Review: '8 Mile' a winning debut for Eminem
Solid supporting cast, good directing, but he's the center
By Paul Clinton
(CNN) -- Love him or hate him -- and there doesn't seem to be much middle ground -- Eminem makes an auspicious debut in the film "8 Mile."
Whatever "it" is, Eminem has it. He holds the screen like a vise. You cannot take your eyes off him whenever he appears.
Granted, the role is very close to his own life, and Curtis Hanson (who was nominated for an Oscar for "L.A. Confidential") is a brilliant director. But, in the end, Eminem carries the day -- and the film.
Set in 1995, "8 Mile," written by Scott Silver, is a combination of a coming-of-age story and a succeeding-against-all-odds tale. Think "Rocky" (1976) meets "Purple Rain" (1984). It's not an autobiographical movie about the rap star, but it is very close to the bone.
In the middle
Eminem plays Jimmy "Rabbit" Smith Jr., a young man caught in a cycle of poverty and demeaning part-time jobs while fighting for his existence along 8 Mile Road in Detroit. The street is the dividing line between the city's suburban and urban population, between the black and the white communities.
In Detroit, music has always been a driving force. From Motown to gospel to hip-hop, music has been a way out for the city's blue-collar working poor. Rabbit, along with his crew, the charismatic Future (Mekhi Phifer), the dreamer Sol (Omar Benson Miller), the aspiring activist DJ Iz (De'Angelo Wilson), and the slow-witted Chedder Bob (Evan Jones), have all turned to hip-hop as their ticket out of the Motor City.
In Detroit's underworld of hip-hop clubs, rappers hold weekly events in which they battle each other with emotionally abusive rhymes. Words are used like weapons that are designed to draw blood, and victory goes to the quick-witted. It's here that Rabbit tries to establish himself.
Rabbit grows through his performances in the clubs. In the beginning of the film he's desperate to prove himself but lacks the confidence to seize the day. He's also torn between his love for his mother (played extremely well by Kim Basinger), and his little sister (an effective performance by young Chloe Greenfield), and the burning desire to escape from their world.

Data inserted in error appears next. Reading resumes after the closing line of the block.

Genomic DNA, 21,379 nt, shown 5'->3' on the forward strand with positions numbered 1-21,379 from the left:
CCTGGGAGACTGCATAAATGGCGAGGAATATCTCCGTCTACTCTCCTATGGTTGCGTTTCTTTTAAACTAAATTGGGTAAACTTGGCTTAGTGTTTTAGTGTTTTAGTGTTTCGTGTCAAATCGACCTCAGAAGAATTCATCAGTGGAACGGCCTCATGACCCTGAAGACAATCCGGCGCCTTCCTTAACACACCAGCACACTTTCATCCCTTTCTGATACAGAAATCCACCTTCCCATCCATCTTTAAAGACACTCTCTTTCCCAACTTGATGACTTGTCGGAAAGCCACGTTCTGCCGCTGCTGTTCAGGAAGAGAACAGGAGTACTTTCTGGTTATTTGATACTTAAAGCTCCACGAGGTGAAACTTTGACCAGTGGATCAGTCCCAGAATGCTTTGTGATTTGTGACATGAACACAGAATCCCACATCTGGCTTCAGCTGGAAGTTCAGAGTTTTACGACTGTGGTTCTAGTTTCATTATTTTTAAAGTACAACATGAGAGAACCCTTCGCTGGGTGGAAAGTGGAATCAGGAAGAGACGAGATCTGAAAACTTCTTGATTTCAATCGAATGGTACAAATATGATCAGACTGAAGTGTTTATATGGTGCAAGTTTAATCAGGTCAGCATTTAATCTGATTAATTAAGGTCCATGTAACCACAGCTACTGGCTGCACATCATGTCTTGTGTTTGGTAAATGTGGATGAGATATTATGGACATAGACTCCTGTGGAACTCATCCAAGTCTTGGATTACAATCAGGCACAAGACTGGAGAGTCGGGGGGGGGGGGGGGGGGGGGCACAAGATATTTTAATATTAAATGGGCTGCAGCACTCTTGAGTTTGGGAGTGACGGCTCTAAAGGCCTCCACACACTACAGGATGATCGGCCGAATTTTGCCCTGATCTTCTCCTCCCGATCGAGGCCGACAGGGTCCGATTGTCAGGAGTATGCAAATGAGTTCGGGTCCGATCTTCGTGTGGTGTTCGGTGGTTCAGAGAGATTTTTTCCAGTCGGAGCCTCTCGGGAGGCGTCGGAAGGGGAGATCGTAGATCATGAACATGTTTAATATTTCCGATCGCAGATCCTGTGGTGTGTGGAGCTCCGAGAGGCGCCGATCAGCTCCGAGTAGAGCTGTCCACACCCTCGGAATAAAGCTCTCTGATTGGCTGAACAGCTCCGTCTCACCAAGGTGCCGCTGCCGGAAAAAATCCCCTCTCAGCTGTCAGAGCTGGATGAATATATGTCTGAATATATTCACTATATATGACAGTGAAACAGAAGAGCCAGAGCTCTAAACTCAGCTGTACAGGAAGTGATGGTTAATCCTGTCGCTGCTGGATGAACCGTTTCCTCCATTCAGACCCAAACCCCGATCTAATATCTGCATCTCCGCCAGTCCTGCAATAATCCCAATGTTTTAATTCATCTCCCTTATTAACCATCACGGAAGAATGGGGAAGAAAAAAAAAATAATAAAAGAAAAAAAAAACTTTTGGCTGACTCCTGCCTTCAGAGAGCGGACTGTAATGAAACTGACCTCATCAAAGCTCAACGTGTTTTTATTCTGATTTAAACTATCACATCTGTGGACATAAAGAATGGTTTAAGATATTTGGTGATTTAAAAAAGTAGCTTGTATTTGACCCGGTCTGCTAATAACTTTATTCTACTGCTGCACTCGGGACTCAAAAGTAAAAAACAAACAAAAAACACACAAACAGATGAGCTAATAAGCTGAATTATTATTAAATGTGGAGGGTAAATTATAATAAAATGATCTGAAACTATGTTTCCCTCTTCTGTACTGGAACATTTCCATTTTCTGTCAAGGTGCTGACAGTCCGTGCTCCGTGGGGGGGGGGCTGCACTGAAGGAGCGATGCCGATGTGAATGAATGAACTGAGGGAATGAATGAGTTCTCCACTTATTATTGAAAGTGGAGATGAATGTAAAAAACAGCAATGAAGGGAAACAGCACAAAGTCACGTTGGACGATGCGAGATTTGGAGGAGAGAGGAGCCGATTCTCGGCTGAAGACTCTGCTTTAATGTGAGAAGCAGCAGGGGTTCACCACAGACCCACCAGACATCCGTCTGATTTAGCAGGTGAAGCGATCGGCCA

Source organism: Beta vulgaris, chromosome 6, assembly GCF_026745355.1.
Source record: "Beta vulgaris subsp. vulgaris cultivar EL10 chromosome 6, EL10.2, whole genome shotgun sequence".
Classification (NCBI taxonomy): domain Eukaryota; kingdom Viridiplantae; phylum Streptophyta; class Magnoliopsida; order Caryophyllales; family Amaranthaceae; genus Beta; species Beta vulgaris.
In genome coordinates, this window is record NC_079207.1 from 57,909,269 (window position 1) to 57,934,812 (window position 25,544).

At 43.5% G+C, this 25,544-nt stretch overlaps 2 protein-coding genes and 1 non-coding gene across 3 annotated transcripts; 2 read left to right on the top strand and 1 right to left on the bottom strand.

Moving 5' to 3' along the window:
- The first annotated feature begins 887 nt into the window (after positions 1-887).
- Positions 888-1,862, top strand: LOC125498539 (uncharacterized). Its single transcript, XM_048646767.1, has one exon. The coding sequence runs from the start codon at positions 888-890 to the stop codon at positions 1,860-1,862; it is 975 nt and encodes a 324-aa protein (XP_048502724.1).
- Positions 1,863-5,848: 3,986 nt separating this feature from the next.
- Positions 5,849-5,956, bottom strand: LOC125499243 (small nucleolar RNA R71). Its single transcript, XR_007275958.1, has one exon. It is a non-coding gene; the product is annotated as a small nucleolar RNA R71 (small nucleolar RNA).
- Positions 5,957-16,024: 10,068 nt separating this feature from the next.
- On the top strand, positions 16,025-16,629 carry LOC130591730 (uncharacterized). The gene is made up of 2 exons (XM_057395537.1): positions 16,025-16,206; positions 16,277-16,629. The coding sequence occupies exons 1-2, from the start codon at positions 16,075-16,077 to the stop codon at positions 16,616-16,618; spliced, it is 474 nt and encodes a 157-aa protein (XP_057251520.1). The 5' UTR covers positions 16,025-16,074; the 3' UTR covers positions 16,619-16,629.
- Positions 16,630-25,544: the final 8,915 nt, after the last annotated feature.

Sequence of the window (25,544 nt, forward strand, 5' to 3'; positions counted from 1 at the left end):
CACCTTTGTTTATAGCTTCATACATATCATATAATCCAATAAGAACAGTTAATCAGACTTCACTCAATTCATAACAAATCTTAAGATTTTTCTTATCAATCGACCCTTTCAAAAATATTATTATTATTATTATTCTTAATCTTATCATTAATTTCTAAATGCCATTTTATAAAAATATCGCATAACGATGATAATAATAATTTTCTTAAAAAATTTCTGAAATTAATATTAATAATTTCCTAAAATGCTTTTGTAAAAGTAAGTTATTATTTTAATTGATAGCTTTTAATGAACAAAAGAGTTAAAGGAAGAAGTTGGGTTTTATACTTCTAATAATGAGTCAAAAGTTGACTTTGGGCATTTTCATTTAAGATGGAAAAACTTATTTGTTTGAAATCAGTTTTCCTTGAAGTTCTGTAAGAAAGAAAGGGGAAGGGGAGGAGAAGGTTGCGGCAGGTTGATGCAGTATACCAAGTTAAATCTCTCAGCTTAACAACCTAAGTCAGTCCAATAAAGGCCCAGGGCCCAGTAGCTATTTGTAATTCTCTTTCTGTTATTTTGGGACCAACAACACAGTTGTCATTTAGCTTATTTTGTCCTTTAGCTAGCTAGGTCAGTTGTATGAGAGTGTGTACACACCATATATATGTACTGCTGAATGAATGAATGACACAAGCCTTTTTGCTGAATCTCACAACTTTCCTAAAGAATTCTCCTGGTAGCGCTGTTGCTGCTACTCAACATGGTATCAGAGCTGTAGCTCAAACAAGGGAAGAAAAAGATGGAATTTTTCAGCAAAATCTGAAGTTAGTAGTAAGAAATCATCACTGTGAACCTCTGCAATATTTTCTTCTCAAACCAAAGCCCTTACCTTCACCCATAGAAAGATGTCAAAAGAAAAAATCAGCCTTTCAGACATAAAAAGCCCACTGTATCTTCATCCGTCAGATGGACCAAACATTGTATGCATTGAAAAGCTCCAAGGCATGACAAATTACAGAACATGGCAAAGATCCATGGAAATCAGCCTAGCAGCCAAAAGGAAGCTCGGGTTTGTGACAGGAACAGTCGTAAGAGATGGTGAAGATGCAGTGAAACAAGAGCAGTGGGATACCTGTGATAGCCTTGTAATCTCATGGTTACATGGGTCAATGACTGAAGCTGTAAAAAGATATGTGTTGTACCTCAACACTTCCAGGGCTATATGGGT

While not exactly a musical, "8 Mile" is most certainly a drama with music (much of it written and performed by Eminem) that's instrumental -- and organic -- to the plot. The film is structured so that the music -- and Rabbit's confidence -- builds throughout until the final climatic showdown when Rabbit finally finds his voice.
Creating a scene
Eminem appears to be a natural as he conveys the emotional turmoil experienced by his character. The love for his music and his yearning to better himself is burning in is eyes.
Reportedly, Hanson rehearsed with the singer for the unusual period of six weeks -- most movies rehearse for a week or two -- going over and over the script and encouraging him to try each scene in many different ways. Also helpful was the fact that the film was actually shot in Eminem's hometown of Detroit, and all the main characters were on hand early to just hang out with the singer, thereby forming the a closeness that is clear on screen.
Brittany ("I'll never tell") Murphy brings just the right touch of vulnerability and strength to her role of Alex. Alex is also dying to get out of her dead-end life. Her route is modeling, not music, but she and Rabbit have a common bond in their desire to leave the world of 8 Mile Road behind them forever.
Basinger, who won an Academy Award for "L.A. Confidential" the last time she worked with Hanson, shines in her small, yet pivotal role as Stephanie, Rabbit's needy and emotional fragile mother. She's trapped in her world and sees no way out. Her complete helplessness fuels Rabbit's desire.
This film, and the CD containing music from "8 Mile," are enourmous accomplishments for Marshall Mathers III, aka Eminem. He may very well find himself with the No. 1 film and the No. 1 CD in the country next week.
While it's doubtful that Eminem could run out and perform Shakespeare tomorrow, his talents on screen -- in this role -- are astounding. It's a far cry from the "Glitter" that many stars cover themselves with.
"8 Mile" opens nationwide on Friday.